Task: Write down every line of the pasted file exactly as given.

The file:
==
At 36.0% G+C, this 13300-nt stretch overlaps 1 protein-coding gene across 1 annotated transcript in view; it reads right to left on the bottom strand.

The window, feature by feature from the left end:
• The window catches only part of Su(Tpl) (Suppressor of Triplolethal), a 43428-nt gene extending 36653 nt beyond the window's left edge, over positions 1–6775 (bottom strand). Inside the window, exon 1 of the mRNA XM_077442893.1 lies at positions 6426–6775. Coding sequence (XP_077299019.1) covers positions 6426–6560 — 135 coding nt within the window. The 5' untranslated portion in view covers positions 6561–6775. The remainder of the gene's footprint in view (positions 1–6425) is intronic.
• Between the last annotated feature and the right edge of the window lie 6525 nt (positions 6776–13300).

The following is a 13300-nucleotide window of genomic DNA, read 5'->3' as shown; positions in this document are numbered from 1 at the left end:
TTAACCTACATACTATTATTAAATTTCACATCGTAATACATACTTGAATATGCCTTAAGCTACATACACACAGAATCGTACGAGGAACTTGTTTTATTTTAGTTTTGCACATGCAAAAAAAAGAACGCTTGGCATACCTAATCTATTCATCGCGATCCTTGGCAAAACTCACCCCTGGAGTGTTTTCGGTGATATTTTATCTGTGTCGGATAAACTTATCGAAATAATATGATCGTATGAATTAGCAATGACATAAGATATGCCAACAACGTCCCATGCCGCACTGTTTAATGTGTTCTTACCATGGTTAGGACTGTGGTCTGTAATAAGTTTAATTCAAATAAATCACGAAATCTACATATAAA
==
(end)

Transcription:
At 36.0% G+C, this 13300-nt stretch overlaps 1 protein-coding gene across 1 annotated transcript in view; it reads right to left on the bottom strand.

The window, feature by feature from the left end:
• The window catches only part of Su(Tpl) (Suppressor of Triplolethal), a 43428-nt gene extending 36653 nt beyond the window's left edge, over positions 1–6775 (bottom strand). Inside the window, exon 1 of the mRNA XM_077442893.1 lies at positions 6426–6775. Coding sequence (XP_077299019.1) covers positions 6426–6560 — 135 coding nt within the window. The 5' untranslated portion in view covers positions 6561–6775. The remainder of the gene's footprint in view (positions 1–6425) is intronic.
• Between the last annotated feature and the right edge of the window lie 6525 nt (positions 6776–13300).

The following is a 13300-nucleotide window of genomic DNA, read 5'->3' as shown; positions in this document are numbered from 1 at the left end:
TTAACCTACATACTATTATTAAATTTCACATCGTAATACATACTTGAATATGCCTTAAGCTACATACACACAGAATCGTACGAGGAACTTGTTTTATTTTAGTTTTGCACATGCAAAAAAAAGAACGCTTGGCATACCTAATCTATTCATCGCGATCCTTGGCAAAACTCACCCCTGGAGTGTTTTCGGTGATATTTTATCTGTGTCGGATAAACTTATCGAAATAATATGATCGTATGAATTAGCAATGACATAAGATATGCCAACAACGTCCCATGCCGCACTGTTTAATGTGTTCTTACCATGGTTAGGACTGTGGTCTGTAATAAGTTTAATTCAAATAAATCACGAAATCTACATATAAA